A Neighborhood Put Spikes On Its Trees To Stop Birds From Perching On Them & Twitter Is Calling Fowl
Just in case this year hasn’t been cruel enough, some rich residents of a neighborhood in Bristol, England have installed anti-bird spikes in the trees above their cars to prevent bird poop from tarnishing their precious, fancy vehicles. It’s safe to say no one is ever super stoked to find a surprise splatter of bird poop on their car. But a typical reaction would likely be more along the lines of, “Oh, what a bummer” and not, “Welp, time to seek vengeance on the birds.”
The internet caught wind of the spikes after Twitter user Jennifer Garrett shared a photo taken by a former colleague, Anna Francis. Garrett’s tweet, which has since garnered over 8,700 likes as well as hundreds of comments of anti-spike backlash, shows rows of metallic spikes lining multiple branches of a tree in the neighborhood. “Now birds are not allowed in trees...?!” Garrett tweeted. “Has anyone seen this before? How is it allowed?!”
You’ve probably been in the presence of anti-bird spikes before and just not noticed. Typically installed on buildings, anti-bird spikes are used to deter birds from perching and nesting on window ledges or gutters and, presumably, pooping all up on a building or passers-by. However, putting them in trees—which is undeniably bird-centric territory—seems like a pretty extreme measure.
“There is a big problem with bird droppings around here,” one of the neighborhood’s residents told the Bristol Post. “They can really make a mess of cars, and for some reason [birds] do seem to congregate around this area.” The resident said the neighborhood had tried to dissuade the birds in other ways, like placing wooden bird figurines in the trees to try to scare them off. Nevertheless, the bird poop persisted. “The spikes are solely to protect the cars,” the resident said, “there is no other reason.”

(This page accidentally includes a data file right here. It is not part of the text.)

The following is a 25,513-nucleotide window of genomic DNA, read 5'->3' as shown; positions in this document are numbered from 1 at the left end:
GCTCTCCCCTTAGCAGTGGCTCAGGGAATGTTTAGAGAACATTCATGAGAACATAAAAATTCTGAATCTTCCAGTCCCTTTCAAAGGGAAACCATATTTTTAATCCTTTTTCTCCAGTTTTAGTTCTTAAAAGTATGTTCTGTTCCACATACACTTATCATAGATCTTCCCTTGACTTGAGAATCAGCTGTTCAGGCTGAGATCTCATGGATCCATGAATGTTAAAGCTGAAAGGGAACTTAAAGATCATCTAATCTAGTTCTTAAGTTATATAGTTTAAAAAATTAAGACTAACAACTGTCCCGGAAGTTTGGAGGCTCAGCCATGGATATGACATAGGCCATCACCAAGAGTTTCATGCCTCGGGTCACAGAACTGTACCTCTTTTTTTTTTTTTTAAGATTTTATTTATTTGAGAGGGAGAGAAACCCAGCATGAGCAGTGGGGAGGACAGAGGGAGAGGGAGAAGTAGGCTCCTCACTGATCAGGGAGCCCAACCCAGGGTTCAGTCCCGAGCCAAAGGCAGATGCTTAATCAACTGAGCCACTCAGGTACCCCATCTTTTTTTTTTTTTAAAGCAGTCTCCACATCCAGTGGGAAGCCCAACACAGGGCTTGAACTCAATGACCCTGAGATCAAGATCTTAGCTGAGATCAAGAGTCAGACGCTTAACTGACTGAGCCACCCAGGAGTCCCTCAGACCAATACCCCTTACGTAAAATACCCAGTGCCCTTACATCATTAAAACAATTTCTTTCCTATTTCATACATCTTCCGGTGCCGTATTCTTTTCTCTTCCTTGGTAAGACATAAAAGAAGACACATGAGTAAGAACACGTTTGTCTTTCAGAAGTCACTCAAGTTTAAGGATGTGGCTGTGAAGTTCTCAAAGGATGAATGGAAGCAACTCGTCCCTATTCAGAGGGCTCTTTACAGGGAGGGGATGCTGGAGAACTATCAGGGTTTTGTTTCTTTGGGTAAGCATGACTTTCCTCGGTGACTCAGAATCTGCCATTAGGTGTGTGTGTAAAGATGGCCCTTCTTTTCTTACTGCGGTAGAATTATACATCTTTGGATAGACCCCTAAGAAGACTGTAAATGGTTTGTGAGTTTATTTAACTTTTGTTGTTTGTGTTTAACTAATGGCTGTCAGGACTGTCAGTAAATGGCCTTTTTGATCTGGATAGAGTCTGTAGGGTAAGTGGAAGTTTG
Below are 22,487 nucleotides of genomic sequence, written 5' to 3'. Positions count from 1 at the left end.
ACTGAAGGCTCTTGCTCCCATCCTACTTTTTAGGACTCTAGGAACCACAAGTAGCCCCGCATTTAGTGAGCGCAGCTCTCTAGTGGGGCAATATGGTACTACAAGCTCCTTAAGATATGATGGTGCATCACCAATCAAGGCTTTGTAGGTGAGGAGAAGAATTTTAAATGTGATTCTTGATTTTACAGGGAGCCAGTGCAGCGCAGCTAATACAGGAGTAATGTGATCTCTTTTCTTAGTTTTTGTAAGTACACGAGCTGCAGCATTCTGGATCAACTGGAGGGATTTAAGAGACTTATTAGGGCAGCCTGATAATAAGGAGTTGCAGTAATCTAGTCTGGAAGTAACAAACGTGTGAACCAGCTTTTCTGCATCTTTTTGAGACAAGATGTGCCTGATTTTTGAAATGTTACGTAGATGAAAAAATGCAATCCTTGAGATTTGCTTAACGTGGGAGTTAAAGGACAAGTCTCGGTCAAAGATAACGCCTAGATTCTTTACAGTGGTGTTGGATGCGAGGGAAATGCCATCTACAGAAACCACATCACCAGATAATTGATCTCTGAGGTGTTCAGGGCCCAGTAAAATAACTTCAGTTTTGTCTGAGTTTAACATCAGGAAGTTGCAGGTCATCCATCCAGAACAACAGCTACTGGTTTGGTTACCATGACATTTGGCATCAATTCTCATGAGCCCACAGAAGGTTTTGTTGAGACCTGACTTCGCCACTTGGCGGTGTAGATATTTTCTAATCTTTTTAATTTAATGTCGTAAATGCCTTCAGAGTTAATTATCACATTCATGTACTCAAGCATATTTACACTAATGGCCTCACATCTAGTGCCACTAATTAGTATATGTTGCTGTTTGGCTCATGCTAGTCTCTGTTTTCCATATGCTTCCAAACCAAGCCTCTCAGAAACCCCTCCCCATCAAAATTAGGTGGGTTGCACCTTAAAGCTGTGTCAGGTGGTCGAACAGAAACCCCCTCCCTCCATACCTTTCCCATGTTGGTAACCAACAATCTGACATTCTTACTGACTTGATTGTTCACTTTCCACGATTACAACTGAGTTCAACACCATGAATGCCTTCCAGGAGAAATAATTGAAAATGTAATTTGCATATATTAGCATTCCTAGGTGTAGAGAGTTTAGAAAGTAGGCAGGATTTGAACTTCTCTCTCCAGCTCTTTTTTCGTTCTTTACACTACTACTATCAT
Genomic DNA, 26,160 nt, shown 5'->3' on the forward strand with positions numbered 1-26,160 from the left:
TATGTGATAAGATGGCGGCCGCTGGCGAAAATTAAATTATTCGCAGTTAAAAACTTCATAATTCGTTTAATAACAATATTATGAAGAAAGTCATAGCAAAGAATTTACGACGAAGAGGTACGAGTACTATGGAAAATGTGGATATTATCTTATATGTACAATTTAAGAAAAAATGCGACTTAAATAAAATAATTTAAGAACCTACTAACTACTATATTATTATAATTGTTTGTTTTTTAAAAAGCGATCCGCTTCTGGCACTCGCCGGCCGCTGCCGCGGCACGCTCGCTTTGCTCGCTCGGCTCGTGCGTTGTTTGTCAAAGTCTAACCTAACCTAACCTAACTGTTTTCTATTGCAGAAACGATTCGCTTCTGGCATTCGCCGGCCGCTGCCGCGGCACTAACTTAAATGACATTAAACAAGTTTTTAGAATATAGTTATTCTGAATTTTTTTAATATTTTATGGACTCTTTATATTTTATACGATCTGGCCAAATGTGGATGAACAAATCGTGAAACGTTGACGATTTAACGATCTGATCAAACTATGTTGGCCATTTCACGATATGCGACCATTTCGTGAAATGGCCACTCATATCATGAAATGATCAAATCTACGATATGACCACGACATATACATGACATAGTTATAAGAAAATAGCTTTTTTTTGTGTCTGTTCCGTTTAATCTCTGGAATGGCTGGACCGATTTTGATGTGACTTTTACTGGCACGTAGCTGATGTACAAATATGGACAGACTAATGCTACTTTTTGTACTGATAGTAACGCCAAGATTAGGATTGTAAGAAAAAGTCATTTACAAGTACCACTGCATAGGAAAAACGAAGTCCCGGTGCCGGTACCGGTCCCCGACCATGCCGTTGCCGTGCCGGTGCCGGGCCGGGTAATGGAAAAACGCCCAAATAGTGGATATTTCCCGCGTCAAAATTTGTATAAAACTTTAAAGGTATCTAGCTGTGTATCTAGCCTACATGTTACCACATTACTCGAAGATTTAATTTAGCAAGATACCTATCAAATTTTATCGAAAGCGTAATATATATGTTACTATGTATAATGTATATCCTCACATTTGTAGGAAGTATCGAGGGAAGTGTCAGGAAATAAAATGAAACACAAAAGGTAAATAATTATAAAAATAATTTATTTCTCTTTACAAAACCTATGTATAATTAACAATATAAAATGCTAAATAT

However, that’s precisely why some people think the neighborhood’s anti-bird spikes are unnecessary. Clifton, the Brighton neighborhood, is home to many wealthier residents and, as the Independent reports, “a number of expensive BMWs and Audis.”
The idea of rich people getting up in arms about bird poop on their Beemers was a little too on the nose for many who responded to Garrett’s tweet, calling the spikes everything from “awful” to straight-up “idiotic”.
According to local political Paula O’Rourke, the aggressively “anti-bird” move may technically be legal because spikes are installed on trees that fall on private property. “I’m aware that the landowner might be legally within their rights to do this to the trees as they seem to be on private land,” O’Rourke told the Bristol Post, “However, I will be looking into this at the council," she said.
“Whether allowed or not though, it looks awful and it’s a shame to see trees being literally made uninhabitable to birds,” O’Rourke continued, “presumably for the sake of car parking.” To that the internet gave a resounding, “YUP.”
Hillcrest Estate Management, which oversees the Clifton neighborhood, told BBC the spikes were installed in 2014 after other measures failed to cease the feces. “Bird detritus can cause permanent damage to the paintwork on cars if not removed promptly,” the firm said, “and the worst affected leaseholders wanted action taken to try and improve the situation.”
Anti-bird spikes have previously been received criticism for being potentially inhumane to birds. Residents of Clifton pointed out that there are surrounding trees without spikes where birds can still perch. However, many still view the measure as “absurd” as well as destructive to nature.
Unfortunately, people have used spikes to deter more than just birds. Cities across the world have taken to installing “anti-homeless spikes” to prevent people from sleeping and sitting near buildings and on streets.
If anti-bird spikes made you upset, “anti-people” spikes probably shouldn’t sit well with you either. Perhaps this should all be a reminder that we should be making space for all species, humans most certainly included, rather than spikes.